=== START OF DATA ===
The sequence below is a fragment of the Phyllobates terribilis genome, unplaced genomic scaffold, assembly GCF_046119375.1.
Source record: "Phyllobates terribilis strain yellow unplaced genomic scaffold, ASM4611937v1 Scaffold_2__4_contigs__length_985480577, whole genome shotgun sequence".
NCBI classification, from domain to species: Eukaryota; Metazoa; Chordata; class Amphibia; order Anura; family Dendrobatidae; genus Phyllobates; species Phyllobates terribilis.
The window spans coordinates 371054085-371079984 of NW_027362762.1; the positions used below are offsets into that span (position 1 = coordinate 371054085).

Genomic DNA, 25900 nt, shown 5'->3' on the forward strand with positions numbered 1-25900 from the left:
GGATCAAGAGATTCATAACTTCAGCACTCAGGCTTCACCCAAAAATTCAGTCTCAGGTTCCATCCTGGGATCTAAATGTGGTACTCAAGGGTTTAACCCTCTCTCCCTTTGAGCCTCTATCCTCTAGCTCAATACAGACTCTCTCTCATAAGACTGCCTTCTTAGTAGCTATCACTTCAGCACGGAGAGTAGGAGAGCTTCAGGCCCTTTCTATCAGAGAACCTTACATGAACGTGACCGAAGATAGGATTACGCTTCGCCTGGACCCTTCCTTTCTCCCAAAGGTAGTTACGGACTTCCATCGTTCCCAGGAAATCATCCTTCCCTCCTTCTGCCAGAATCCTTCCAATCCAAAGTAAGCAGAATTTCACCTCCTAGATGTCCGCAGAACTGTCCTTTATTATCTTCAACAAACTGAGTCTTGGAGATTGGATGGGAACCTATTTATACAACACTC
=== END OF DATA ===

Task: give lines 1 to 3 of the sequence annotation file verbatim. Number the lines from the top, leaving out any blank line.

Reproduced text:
The sequence below is a fragment of the Phyllobates terribilis genome, unplaced genomic scaffold, assembly GCF_046119375.1.
Source record: "Phyllobates terribilis strain yellow unplaced genomic scaffold, ASM4611937v1 Scaffold_2__4_contigs__length_985480577, whole genome shotgun sequence".
NCBI classification, from domain to species: Eukaryota; Metazoa; Chordata; class Amphibia; order Anura; family Dendrobatidae; genus Phyllobates; species Phyllobates terribilis.